One common question from parents is whether or not they can reheat formula for their baby. Reaching for and reheating a prepared bottle can be tempting when you’ve got a hungry baby crying to be fed.
Likewise, throwing away baby formula can seem wasteful, especially given the high price we pay for it. Americans in 2022 were paying between $821 and $2,920 a month for formula. So understandably, discarding the leftovers can seem like tossing away liquid gold!
However, once you understand the potential dangers of reheating your baby’s bottle, it becomes clear that it’s not worth the risk. Keep reading to learn how best to plan out your feedings to save yourself from wasting formula and how to keep your baby safe when preparing formula!
Table of content
Can formula be reheated, or is that dangerous?
The simple answer is no; you cannot reheat formula. Reheating baby formula, even once, can be dangerous because it can create a breeding ground for harmful bacteria, particularly if the formula has been left out at room temperature for an extended period.
This bacterial growth can cause illness or infection in infants, particularly those with weakened immune systems. Therefore, handling and storing baby formula carefully and following the manufacturer’s instructions for preparation and storage is important.
Suppose you’ve made up a fresh batch of formula and don’t feed it to your baby immediately. In that case, it should be stored in the refrigerator and used within the given time frame, according to the manufactures instructions. It is safe to heat formula for this first time that has been safely stored in the refrigerator after preparation, so long as your baby hasn’t begun drinking from it.
It’s worth noting that babies do not need warm milk; it’s just that many prefer it since it makes the formula more similar to the temperature of breast milk. Many parents find that a warmed bottle soothes their baby, especially if they have trouble falling asleep. But it’s also safe to feed your baby room temperature or even cold formula!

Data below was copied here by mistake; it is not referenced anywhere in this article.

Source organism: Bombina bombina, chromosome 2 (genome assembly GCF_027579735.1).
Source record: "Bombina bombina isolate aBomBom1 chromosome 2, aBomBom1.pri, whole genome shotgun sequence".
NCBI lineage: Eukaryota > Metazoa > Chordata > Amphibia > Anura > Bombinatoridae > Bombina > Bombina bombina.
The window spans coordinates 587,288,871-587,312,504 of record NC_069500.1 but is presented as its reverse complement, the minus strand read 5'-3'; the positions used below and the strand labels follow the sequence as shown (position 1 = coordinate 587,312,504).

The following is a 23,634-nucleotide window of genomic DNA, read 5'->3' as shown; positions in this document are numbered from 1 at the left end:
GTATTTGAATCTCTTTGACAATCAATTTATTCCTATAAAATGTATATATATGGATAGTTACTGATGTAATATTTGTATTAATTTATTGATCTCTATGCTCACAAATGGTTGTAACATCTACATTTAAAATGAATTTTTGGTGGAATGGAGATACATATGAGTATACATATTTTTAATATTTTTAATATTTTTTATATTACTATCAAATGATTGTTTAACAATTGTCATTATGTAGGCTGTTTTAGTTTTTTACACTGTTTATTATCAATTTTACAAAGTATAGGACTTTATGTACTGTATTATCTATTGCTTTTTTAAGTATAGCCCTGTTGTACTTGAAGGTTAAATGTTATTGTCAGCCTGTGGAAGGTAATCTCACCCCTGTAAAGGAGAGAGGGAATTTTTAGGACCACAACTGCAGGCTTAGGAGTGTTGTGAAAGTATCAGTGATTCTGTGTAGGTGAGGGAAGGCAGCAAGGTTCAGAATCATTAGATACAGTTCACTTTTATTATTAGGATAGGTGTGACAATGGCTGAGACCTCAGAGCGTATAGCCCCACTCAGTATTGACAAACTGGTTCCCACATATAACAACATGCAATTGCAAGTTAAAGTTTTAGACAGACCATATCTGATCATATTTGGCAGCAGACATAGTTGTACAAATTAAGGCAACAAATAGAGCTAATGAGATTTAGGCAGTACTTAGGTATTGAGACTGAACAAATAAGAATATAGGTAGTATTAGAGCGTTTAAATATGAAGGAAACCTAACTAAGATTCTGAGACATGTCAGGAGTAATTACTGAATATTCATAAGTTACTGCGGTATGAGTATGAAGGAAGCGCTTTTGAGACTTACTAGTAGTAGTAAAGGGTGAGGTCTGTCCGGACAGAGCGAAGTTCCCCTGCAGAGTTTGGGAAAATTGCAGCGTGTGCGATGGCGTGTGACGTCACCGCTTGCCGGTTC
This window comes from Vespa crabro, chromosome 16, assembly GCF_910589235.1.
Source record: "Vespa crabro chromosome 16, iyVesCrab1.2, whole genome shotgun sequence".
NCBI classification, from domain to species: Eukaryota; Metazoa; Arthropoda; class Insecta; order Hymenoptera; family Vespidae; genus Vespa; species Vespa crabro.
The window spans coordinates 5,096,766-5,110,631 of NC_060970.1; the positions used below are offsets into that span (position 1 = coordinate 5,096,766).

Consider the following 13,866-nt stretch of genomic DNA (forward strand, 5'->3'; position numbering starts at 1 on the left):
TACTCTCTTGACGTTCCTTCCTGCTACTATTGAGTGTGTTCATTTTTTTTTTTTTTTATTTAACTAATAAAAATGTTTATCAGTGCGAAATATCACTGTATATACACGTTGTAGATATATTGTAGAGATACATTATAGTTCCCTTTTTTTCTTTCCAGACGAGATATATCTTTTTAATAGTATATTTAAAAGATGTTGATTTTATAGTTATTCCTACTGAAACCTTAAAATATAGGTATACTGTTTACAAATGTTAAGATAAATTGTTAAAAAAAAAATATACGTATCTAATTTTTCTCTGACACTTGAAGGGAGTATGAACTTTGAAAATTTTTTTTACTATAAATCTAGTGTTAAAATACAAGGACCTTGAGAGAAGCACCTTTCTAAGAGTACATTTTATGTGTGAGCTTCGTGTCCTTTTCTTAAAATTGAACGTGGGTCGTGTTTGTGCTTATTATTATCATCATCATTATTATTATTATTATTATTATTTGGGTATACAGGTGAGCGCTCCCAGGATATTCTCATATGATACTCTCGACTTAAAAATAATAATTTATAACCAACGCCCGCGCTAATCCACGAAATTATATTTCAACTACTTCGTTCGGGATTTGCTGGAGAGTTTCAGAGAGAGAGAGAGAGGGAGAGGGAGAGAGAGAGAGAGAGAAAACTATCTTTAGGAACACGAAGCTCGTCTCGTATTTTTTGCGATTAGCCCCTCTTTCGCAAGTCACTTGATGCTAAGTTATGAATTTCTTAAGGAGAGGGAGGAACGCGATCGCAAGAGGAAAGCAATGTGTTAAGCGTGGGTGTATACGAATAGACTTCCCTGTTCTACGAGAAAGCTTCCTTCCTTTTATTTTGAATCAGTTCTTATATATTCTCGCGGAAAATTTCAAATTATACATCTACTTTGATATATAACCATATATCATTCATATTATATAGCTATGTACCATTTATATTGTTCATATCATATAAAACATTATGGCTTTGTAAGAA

What happens if I reheat baby formula?
The number of times you can reheat formula is 0. Whether it’s a liquid or powdered formula, reheating is simply unsafe. As we touched on already, reheated infant formula can contain dangerous bacteria. Moreover, repeatedly warming formulas can degrade essential nutrients your baby depends on for their growth and development.
When babies feed from a bottle, bacteria from your baby’s mouth can enter the liquid. That bacteria, though natural in their mouths, can grow and multiply in reheated formula and be dangerous to your baby’s health. Infant immune systems are delicate and underdeveloped. Even a tiny amount of bacteria can lead to foodborne illness, resulting in diarrhea and vomiting, which can lead to severe dehydration and other complications.
As such, the Food and Drug Administration recommends that parents make as much formula as their baby needs and discard any unused formula after 2 hours.
What is the best way to warm formula?
If you choose to warm your baby’s bottle, it is vital to do so carefully, so here are some best practices for safe formula feeding:
Reheat milk indirectly: A bottle warmer can be very useful, ensuring the formula heats evenly. But no worries if you do not have one; you can also place the bottle in a mug or bowl of hot water to warm it uniformly.
If using a bottle warmer, ensure not to warm the bottle for too long. After more than 15 minutes, bacteria can start to multiply. A good practice is to place the bottle in a bottle warmer on the lowest setting for just a few minutes.
Test the temperature before feeding: Using a thermometer to check the temperature is best. Alternatively, you can place a few drops on your hand or wrist to ensure the formula is not too hot. Your baby’s milk should be served at body temperature, which is 98.6 degrees Fahrenheit (37 degrees Celsius).
Finally, make sure that you don’t microwave formula. It may seem like a quick fix to heat formula in a flash, but it can be dangerous for your baby. In case you weren’t aware, microwaves do not heat liquids equally. Even if you shake or stir the warmed formula, it may still have hot spots within the bottle that can burn your baby’s mouth, throat, or esophagus.
What is the safe way to prepare powdered formula?
Keep your baby healthy by following these preparation steps:
- Prepare your space: Clean your preparation surfaces with soapy water.
- Wash your equipment: Ensure all your bottles, lids, and containers are completely sterilized. Bacteria can live at high temperatures, so you must boil thoroughly for at least 2 minutes.
- Dry your equipment: If you can, air dry your bottle parts on clean towels on your sterilized countertops. If you are not going to use equipment directly, it’s best to cover it with clean towels so that bacteria from the open air don’t contaminate them.
- Prepare yourself: Before mixing the formula, scrub your hands with hot water and good soap.
How do I prepare the water for formula?